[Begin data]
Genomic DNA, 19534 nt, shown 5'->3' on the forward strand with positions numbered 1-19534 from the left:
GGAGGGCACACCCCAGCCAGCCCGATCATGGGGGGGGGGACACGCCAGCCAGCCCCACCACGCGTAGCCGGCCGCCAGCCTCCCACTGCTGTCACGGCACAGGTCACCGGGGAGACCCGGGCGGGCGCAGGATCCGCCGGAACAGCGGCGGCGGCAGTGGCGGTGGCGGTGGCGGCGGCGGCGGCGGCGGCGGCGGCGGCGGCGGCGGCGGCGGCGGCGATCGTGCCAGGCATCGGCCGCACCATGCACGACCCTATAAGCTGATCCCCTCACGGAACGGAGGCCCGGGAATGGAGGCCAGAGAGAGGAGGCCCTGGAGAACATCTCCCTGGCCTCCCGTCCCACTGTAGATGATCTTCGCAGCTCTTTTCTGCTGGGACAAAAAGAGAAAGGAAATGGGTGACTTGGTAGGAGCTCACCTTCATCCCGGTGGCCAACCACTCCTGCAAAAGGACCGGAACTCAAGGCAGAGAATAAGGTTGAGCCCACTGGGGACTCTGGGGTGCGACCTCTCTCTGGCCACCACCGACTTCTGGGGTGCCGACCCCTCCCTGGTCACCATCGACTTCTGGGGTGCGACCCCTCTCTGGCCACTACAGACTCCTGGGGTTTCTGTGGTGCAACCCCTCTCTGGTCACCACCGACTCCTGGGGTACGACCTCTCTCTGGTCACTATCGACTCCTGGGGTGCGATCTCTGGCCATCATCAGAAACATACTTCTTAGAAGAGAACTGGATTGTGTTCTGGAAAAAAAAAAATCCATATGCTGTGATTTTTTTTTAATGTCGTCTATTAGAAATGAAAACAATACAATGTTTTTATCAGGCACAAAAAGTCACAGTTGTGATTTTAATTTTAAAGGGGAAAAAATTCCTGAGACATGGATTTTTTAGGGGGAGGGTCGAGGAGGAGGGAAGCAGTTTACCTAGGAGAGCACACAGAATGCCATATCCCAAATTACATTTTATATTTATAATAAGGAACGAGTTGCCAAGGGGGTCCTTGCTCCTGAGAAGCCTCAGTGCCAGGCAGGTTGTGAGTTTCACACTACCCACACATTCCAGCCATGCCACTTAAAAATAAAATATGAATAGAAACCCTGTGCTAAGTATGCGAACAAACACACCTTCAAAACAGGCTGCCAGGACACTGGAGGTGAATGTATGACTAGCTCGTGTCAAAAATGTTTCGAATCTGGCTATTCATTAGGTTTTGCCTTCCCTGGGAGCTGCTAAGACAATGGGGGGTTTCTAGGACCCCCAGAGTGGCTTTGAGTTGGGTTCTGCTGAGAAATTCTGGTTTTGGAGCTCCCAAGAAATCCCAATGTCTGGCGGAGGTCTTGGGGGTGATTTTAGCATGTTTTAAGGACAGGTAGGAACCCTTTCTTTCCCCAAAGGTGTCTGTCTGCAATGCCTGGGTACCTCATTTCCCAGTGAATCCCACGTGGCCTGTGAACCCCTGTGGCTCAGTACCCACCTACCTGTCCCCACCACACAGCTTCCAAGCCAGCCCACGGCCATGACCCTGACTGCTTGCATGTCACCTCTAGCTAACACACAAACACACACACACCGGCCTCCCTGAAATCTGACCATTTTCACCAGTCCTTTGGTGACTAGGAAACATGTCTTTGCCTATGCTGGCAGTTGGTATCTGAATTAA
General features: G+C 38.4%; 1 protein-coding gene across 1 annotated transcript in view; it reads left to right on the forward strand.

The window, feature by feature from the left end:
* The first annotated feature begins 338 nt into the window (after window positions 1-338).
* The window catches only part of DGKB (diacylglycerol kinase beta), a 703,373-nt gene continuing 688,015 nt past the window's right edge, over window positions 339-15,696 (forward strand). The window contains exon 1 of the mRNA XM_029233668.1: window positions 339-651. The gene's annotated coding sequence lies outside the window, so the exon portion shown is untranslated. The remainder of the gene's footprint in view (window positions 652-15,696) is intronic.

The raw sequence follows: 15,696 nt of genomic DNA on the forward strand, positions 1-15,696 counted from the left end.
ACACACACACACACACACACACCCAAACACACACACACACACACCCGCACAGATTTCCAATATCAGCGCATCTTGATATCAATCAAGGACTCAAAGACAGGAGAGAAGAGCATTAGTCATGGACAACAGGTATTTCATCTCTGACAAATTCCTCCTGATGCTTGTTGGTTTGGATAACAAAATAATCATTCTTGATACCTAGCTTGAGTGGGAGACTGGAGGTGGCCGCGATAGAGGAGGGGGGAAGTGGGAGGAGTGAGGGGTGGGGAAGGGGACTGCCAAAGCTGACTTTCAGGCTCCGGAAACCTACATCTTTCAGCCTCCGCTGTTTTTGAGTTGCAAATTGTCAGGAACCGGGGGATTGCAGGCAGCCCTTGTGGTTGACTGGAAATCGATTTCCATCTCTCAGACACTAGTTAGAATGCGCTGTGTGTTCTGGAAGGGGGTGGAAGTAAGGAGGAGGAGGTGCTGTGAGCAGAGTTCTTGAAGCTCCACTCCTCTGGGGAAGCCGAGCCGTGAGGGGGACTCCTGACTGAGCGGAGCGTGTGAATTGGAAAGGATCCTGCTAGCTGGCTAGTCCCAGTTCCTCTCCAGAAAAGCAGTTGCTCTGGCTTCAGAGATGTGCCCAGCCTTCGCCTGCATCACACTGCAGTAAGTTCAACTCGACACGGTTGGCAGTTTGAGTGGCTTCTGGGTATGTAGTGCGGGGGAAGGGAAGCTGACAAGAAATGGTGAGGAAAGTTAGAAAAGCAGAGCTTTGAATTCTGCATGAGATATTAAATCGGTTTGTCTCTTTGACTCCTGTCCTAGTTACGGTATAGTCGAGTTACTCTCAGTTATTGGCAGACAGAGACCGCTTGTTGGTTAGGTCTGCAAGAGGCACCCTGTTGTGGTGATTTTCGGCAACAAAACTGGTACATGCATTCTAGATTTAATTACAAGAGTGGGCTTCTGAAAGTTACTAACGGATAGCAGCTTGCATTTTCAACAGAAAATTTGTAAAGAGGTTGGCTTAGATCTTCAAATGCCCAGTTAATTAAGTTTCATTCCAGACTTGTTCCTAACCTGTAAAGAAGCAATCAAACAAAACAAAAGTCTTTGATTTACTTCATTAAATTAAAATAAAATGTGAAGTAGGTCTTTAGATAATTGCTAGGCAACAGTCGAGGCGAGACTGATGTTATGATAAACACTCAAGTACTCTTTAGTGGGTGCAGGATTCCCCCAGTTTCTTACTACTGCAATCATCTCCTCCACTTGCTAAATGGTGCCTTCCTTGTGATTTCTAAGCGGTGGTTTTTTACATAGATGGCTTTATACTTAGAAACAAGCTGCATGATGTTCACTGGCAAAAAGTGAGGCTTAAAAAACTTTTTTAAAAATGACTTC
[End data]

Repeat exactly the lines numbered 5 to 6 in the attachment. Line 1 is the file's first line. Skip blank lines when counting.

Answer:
* The first annotated feature begins 338 nt into the window (after window positions 1-338).
* The window catches only part of DGKB (diacylglycerol kinase beta), a 703,373-nt gene continuing 688,015 nt past the window's right edge, over window positions 339-15,696 (forward strand). The window contains exon 1 of the mRNA XM_029233668.1: window positions 339-651. The gene's annotated coding sequence lies outside the window, so the exon portion shown is untranslated. The remainder of the gene's footprint in view (window positions 652-15,696) is intronic.